Segmentation. Instead of treating the entire SMA wire as an aggregate single process, the wire is divided into a multitude of segments that are controlled separately, as shown in FIG. 1.

Binary Control The individual SMA phase transition is controlled in a binary manner. By manipulating every temperature to either the binary hot or binary cold temperature, TH or TC, each segment of a SMA wire will be in either the austenite phase (“ON”) or the martensite phase (“OFF”), as shown in FIG. 2.

Combining segmentation and binary control concepts creates a new digital control approach to SMA: Segmented Binary Control (SBC). For each segment turned “ON”, it will contract some percentage of its length. The resultant displacement of the entire wire is determined by the addition of small displacements created at each individual segment. If all segments are equal length, by specifying the number, say n, of “ON” segments (austenite, hot segments), it will contract n units, where a unit depends on the length of the segment (see FIG. 1). Thus, SBC converts SMA to something synonymous with a stepping motor.

SBC uses two basic characteristics of SMA wires. First, the resultant motion, i.e. displacement at one end of the wire, is the integration of the strain along the whole wire. However, the strain does not have to be distributed uniformly as is traditionally done when the SMA wire acts as a single plant. Instead, like in SBC, the strain is generated at select segments and the resultant position is the summation of individual displacements. In other words, the same total displacement can be generated with selective heating and cooling of local segments as in heating the SMA as a single plant. Second, SBC uses SMA saturation behavior in phase transition, i.e. the two flat levels of strain in FIG. 2. Instead of using the steep portions of the temperature-strain curves, which are depended on loading and environmental properties, SBC uses the bi-stable nature of the material. Consequently, SBC needs only a very simple model of the thermomechanical behavior. Like other digital devices SBC exploits the high fidelity and robustness of digital devices: it is insensitive to complex nonlinearity and varying hysteresis.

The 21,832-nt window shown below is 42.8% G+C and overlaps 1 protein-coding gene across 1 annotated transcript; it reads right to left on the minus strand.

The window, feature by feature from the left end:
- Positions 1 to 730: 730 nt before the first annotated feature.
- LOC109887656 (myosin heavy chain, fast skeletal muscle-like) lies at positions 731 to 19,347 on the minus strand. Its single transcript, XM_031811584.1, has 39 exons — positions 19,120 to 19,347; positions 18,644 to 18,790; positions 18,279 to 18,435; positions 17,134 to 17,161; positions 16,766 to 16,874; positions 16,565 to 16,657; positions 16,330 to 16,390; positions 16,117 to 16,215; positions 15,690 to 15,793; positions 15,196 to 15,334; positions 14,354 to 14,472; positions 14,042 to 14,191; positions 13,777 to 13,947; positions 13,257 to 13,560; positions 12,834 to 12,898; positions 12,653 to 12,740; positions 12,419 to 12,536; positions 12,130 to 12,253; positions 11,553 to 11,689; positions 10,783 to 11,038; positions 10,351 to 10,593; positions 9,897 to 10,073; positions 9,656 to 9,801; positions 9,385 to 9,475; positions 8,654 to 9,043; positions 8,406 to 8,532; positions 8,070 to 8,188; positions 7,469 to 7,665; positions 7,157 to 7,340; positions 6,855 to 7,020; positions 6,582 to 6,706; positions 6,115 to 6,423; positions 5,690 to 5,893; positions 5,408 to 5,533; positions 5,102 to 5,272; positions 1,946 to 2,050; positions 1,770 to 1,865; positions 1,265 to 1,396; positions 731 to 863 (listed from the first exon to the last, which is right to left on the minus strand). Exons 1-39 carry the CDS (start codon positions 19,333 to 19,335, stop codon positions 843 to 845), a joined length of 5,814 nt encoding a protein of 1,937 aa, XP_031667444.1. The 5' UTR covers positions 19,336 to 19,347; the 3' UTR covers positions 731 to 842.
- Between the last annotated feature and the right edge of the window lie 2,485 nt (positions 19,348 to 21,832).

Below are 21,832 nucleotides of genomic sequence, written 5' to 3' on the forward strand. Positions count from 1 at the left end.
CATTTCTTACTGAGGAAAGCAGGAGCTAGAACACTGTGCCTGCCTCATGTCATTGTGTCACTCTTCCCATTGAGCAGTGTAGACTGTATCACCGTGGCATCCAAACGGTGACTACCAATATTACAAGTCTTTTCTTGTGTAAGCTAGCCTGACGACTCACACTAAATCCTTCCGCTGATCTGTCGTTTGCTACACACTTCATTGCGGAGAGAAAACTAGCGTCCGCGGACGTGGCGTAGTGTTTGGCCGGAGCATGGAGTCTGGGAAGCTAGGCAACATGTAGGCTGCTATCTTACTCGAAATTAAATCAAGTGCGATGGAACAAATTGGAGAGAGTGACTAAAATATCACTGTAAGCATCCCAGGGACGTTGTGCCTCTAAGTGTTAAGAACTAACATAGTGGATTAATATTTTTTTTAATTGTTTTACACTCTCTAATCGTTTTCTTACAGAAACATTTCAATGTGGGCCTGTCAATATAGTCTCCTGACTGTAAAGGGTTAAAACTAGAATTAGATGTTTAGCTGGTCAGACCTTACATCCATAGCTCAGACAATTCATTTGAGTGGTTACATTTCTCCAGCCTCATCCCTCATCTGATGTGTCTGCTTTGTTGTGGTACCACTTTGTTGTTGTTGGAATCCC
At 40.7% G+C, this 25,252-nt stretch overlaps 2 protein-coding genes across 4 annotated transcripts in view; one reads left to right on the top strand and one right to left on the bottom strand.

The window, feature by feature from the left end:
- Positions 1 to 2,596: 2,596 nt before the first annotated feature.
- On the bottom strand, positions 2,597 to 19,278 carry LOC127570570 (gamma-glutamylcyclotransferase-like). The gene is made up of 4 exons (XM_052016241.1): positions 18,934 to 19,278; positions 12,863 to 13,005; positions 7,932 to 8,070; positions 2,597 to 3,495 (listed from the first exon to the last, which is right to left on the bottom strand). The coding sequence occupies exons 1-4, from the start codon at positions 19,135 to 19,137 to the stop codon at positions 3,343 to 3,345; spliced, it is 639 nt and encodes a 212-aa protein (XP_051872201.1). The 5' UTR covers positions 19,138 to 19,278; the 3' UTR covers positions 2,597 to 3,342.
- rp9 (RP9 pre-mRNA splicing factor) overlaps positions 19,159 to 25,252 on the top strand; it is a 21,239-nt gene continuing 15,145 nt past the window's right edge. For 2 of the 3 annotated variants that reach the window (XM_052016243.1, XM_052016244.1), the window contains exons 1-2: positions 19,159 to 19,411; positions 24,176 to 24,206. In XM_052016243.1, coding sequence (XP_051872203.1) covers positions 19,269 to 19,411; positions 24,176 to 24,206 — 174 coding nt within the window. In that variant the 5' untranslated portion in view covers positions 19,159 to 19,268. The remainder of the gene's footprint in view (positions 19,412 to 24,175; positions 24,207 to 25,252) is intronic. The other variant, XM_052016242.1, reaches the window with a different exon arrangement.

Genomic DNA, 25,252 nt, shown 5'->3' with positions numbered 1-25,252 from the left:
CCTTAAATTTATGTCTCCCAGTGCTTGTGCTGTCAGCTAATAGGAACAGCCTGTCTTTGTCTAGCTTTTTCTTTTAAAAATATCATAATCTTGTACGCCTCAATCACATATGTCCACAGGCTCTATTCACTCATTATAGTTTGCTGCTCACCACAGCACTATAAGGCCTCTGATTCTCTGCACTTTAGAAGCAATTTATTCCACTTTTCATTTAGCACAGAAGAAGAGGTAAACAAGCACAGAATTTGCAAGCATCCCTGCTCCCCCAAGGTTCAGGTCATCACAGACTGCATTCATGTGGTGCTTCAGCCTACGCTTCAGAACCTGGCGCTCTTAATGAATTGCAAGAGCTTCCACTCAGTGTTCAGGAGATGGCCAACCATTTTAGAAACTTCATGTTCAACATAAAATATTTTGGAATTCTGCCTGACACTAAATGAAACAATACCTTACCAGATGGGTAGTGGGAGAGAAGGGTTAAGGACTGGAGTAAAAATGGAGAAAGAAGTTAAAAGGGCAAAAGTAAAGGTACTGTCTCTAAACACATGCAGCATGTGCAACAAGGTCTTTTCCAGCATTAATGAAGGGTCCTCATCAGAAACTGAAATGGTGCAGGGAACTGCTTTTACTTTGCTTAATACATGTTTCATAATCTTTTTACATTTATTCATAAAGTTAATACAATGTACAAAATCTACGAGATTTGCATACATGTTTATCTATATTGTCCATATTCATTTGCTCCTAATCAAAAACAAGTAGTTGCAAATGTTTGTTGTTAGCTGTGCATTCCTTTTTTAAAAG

Furthermore, segmented control provides a multitude of degrees of freedom (DOF) in controlling the total displacement over a single SMA wire. The system is hyper-redundant, since individual segments can take diverse states to produce the same output displacement. Exploiting the multitude DOF create unique features for SMA, which would be unattainable with the traditional single process control. We will explore such unique features in the following sections.

EMBODIMENTS

FIG. 3 shows the preferred embodiment of the actuator. FIG. 3( b) is a exploded view of FIG. 3( a). This embodiment uses thermoelectric devices 52 as the heating segments and plastics 53 as a backing plate. Backing plate can be made of acrylic board, grooved with a depth of 0.01 inch using laser cutter. Other means of grooving can be used, like milling. The SMA actuator 50 is first crimped with ring terminal 51 at both ends. The ring terminals provide means to connect one end of the SMA onto the backing plate, thereby fixing one end, and connect the other end on to any mechanical member that we are trying to control the displacement of. Thermal adhesive tapes(not shown in the figure) are used to attach the thermoelectric device 52 to the backing plate 53. The depth of the groove has to be carefully controlled to keep the thermoelectric device 52 in good contact with the SMA actuator 50. The current can be provided to the thermoelectric device using H-bridge 60 as shown in FIG. 6, which is a common way of providing current in both directions. Four MOSFETs 61 are used for each H-bridge 60. The MOSFETs 61 are connected to battery 62 and thermoelectric device 52. One H-bridge 60 is required for each thermoelectric device to control each thermoelectric device separately.